Matt Damon

Matt Damon: We Know Al Franken & Harvey Weinstein Aren’t the Same

This article is over 6 years old and may contain outdated information

Recommended Videos

Man, there was a time when I really, really liked Matt Damon, but ever since the Project Greenlight fiasco, it has just been a downward spiral from cool liberal dude Matt Damon to “liberal dude mansplainer” Matt Damon.

While doing an interview with ABC for his upcoming film Downsizing, co-starring Kristen Wiig, Damon was asked about his feelings on Harvey Weinstein by Peter Travers, because, you know, he is the father of four girls. Four. Girls. Four. The entire interview is filled with delicious oblivious gems.

I think we’re in this watershed moment. I think it’s great. I think it’s wonderful that women are feeling empowered to tell their stories, and it’s totally necessary … I do believe that there’s a spectrum of behavior, right? And we’re going to have to figure — you know, there’s a difference between, you know, patting someone on the butt and rape or child molestation, right? Both of those behaviors need to be confronted and eradicated without question, but they shouldn’t be conflated, right? You know, we see somebody like Al Franken, right? — I personally would have preferred if they had an Ethics Committee investigation, you know what I mean? It’s like at what point — you know, we’re so energized to kind of get retribution, I think.


Guys, I know you all think we are just crazy feminists with deep desires to ruin the lives of all men, but believe it or not, we understand the nuances of different allegations of sexual misconduct. Al Franken is not the same as Harvey Weinstein, but that does not mean he should be allowed to just keep his position. Franken resigned, and yes, it was very much the result of pushing by his fellow Democrats, who wanted to have a moral high-ground considering the issue with Roy Moore and Donald Trump both facing much worse allegations. Which was politically the right move for the Dems in the long term.

When it comes to Franken, he denied the allegations against him and said he “remembered things differently,” even when it came to the nature of the photograph concerning his first victimMultiple women have come forward to allege that he groped them or tried to forcibly kiss them. The defense that Franken used his position in the Senate to push bills for women in light of these allegations doesn’t make things better; it makes things worse.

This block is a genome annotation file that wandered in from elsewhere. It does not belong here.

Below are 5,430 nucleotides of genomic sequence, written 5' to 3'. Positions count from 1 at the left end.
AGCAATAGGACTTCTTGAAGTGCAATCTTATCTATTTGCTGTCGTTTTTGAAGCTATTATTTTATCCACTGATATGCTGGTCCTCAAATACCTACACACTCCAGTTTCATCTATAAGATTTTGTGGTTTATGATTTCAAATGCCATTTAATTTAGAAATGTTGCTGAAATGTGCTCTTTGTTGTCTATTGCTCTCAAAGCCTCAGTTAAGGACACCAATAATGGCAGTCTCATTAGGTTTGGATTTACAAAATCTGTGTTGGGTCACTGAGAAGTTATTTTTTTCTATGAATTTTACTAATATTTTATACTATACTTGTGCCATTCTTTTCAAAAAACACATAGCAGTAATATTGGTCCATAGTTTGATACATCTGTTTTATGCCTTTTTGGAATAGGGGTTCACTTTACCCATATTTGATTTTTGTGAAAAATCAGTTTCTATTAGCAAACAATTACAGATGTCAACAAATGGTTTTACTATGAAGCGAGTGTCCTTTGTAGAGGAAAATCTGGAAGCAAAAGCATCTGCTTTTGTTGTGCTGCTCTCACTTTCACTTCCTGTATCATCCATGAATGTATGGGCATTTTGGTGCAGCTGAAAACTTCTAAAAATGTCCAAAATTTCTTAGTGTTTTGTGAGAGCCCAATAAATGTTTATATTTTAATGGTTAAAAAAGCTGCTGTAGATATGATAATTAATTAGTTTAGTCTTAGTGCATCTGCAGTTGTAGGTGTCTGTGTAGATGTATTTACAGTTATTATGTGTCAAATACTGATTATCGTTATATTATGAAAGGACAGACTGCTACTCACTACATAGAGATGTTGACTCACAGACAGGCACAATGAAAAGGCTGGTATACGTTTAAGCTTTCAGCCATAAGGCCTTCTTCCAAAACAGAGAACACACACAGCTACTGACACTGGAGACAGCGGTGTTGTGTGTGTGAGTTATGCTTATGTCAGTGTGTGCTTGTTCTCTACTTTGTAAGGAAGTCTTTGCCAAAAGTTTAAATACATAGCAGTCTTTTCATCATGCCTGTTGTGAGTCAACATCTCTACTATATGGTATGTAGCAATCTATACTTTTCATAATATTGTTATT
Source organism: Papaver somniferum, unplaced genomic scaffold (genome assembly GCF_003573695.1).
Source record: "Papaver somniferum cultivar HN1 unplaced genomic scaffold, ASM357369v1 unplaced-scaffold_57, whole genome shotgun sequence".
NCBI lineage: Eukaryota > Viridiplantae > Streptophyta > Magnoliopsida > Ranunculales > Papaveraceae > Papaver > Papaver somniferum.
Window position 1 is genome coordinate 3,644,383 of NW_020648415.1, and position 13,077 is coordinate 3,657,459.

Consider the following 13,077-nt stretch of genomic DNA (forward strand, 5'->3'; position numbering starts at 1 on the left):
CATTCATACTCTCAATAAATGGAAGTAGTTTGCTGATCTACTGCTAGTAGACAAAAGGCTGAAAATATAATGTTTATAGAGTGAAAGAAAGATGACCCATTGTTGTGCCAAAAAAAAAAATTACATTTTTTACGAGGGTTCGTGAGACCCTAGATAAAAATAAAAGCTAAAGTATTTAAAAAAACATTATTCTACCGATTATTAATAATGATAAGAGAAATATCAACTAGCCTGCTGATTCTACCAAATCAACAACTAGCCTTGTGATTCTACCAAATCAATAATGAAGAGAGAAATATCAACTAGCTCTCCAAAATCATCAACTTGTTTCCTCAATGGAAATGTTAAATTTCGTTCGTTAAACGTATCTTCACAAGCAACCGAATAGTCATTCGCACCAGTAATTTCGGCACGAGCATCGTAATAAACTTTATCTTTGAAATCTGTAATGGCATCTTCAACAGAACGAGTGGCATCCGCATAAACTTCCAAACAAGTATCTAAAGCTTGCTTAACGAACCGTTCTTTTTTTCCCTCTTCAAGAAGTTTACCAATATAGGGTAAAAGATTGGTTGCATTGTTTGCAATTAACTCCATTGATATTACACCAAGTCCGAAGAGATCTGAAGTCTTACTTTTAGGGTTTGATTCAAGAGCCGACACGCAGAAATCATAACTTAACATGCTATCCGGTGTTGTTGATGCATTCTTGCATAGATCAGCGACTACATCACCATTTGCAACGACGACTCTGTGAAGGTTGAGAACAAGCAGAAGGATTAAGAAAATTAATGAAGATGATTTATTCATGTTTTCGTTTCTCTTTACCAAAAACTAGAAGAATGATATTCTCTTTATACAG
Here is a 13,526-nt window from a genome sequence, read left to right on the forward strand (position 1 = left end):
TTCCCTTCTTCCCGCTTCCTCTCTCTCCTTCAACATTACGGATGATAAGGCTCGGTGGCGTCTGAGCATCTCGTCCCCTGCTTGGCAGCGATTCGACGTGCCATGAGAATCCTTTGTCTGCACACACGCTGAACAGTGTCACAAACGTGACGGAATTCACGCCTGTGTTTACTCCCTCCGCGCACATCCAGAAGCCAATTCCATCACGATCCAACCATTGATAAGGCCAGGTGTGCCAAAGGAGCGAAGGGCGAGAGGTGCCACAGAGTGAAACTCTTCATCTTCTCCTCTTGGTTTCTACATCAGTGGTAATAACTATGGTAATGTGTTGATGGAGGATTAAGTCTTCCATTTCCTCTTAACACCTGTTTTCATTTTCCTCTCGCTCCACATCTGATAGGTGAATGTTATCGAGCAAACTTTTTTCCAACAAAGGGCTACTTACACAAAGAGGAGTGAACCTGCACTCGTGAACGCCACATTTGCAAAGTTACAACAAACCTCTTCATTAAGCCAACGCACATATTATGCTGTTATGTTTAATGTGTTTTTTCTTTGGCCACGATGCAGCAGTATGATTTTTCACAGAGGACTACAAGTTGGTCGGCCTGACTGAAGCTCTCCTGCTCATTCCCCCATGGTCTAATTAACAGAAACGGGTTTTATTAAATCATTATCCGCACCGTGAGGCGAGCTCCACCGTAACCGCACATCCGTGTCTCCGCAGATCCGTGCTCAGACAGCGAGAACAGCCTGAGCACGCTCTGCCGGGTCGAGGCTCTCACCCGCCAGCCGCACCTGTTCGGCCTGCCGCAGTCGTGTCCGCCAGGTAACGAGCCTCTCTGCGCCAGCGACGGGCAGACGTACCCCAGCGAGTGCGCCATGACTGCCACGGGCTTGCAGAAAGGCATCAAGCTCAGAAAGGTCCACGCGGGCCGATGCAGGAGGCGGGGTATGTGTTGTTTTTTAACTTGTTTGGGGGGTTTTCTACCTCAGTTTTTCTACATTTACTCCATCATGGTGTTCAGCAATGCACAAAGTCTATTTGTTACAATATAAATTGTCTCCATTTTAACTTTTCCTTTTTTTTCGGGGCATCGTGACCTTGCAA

But let’s say this: What if we waited for the Ethics Committee investigation and they just confirmed the stories about all the women? Then what? Would everyone be okay with him stepping down then? Probably not. Why? Because it’s not really about the due process. It is about wanting to prove women to be liars.

And we live in this culture of outrage and injury, and, you know, that we’re going to have to correct enough to kind of go, “Wait a minute. None of us came here perfect.” You know what I mean? … The Louis C.K. thing, I don’t know all the details. I don’t do deep dives on this, but I did see his statement, which kind of, which [was] arresting to me. When he came out and said, “I did this. I did these things. These women are all telling the truth.” And I just remember thinking, “Well, that’s the sign of somebody who — well, we can work with that” … Like, when I’m raising my kids, this constant personal responsibility is as important as anything else they learn before they go off in the world.


.And on this end of the continuum where you have rape and child molestation or whatever, you know, that’s prison. Right? And that’s what needs to happen. OK? And then we can talk about rehabilitation and everything else. That’s criminal behavior, and it needs to be dealt with that way. The other stuff is just kind of shameful and gross, and I just think … I don’t know Louis C.K.. I’ve never met him. I’m a fan of his, but I don’t imagine he’s going to do those things again. You know what I mean? I imagine the price that he’s paid at this point is so beyond anything that he — I just think that we have to kind of start delineating between what these behaviors are.